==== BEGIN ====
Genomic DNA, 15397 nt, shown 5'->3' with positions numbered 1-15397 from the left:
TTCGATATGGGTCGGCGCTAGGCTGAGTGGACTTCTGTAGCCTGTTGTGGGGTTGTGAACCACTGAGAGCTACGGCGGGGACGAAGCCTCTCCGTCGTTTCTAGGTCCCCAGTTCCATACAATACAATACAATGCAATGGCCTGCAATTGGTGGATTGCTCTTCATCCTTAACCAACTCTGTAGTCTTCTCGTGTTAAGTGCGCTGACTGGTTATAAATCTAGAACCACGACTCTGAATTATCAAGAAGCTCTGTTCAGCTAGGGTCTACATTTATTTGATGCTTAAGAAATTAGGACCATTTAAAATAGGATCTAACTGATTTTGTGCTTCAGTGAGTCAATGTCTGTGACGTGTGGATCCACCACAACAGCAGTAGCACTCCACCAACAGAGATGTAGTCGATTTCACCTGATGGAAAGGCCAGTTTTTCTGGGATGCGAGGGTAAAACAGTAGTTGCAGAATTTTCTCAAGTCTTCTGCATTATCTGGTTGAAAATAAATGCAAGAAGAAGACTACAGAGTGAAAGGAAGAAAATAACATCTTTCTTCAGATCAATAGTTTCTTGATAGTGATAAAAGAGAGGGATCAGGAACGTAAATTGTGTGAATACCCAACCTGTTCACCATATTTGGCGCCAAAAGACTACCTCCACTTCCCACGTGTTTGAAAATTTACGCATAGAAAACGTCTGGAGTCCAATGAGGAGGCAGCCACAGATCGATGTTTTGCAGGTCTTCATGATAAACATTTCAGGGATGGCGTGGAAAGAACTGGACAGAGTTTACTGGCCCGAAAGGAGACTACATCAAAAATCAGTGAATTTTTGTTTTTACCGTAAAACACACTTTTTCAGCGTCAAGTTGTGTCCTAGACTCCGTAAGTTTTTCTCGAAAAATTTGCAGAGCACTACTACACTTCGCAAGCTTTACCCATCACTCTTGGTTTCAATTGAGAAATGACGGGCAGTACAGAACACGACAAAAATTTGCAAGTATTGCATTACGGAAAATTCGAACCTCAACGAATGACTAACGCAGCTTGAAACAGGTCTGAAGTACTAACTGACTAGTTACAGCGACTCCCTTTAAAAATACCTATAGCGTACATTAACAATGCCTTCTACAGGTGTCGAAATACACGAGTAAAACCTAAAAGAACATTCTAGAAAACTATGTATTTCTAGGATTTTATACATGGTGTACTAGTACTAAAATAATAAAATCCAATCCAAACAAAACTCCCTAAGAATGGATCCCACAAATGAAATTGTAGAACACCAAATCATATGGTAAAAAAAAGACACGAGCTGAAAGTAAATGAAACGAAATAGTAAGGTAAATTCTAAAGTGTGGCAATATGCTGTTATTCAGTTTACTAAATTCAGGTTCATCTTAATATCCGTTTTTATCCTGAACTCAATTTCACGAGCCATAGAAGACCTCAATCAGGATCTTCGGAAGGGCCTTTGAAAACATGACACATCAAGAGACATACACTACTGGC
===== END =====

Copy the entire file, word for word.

Genomic DNA, 15397 nt, shown 5'->3' with positions numbered 1-15397 from the left:
TTCGATATGGGTCGGCGCTAGGCTGAGTGGACTTCTGTAGCCTGTTGTGGGGTTGTGAACCACTGAGAGCTACGGCGGGGACGAAGCCTCTCCGTCGTTTCTAGGTCCCCAGTTCCATACAATACAATACAATGCAATGGCCTGCAATTGGTGGATTGCTCTTCATCCTTAACCAACTCTGTAGTCTTCTCGTGTTAAGTGCGCTGACTGGTTATAAATCTAGAACCACGACTCTGAATTATCAAGAAGCTCTGTTCAGCTAGGGTCTACATTTATTTGATGCTTAAGAAATTAGGACCATTTAAAATAGGATCTAACTGATTTTGTGCTTCAGTGAGTCAATGTCTGTGACGTGTGGATCCACCACAACAGCAGTAGCACTCCACCAACAGAGATGTAGTCGATTTCACCTGATGGAAAGGCCAGTTTTTCTGGGATGCGAGGGTAAAACAGTAGTTGCAGAATTTTCTCAAGTCTTCTGCATTATCTGGTTGAAAATAAATGCAAGAAGAAGACTACAGAGTGAAAGGAAGAAAATAACATCTTTCTTCAGATCAATAGTTTCTTGATAGTGATAAAAGAGAGGGATCAGGAACGTAAATTGTGTGAATACCCAACCTGTTCACCATATTTGGCGCCAAAAGACTACCTCCACTTCCCACGTGTTTGAAAATTTACGCATAGAAAACGTCTGGAGTCCAATGAGGAGGCAGCCACAGATCGATGTTTTGCAGGTCTTCATGATAAACATTTCAGGGATGGCGTGGAAAGAACTGGACAGAGTTTACTGGCCCGAAAGGAGACTACATCAAAAATCAGTGAATTTTTGTTTTTACCGTAAAACACACTTTTTCAGCGTCAAGTTGTGTCCTAGACTCCGTAAGTTTTTCTCGAAAAATTTGCAGAGCACTACTACACTTCGCAAGCTTTACCCATCACTCTTGGTTTCAATTGAGAAATGACGGGCAGTACAGAACACGACAAAAATTTGCAAGTATTGCATTACGGAAAATTCGAACCTCAACGAATGACTAACGCAGCTTGAAACAGGTCTGAAGTACTAACTGACTAGTTACAGCGACTCCCTTTAAAAATACCTATAGCGTACATTAACAATGCCTTCTACAGGTGTCGAAATACACGAGTAAAACCTAAAAGAACATTCTAGAAAACTATGTATTTCTAGGATTTTATACATGGTGTACTAGTACTAAAATAATAAAATCCAATCCAAACAAAACTCCCTAAGAATGGATCCCACAAATGAAATTGTAGAACACCAAATCATATGGTAAAAAAAAGACACGAGCTGAAAGTAAATGAAACGAAATAGTAAGGTAAATTCTAAAGTGTGGCAATATGCTGTTATTCAGTTTACTAAATTCAGGTTCATCTTAATATCCGTTTTTATCCTGAACTCAATTTCACGAGCCATAGAAGACCTCAATCAGGATCTTCGGAAGGGCCTTTGAAAACATGACACATCAAGAGACATACACTACTGGC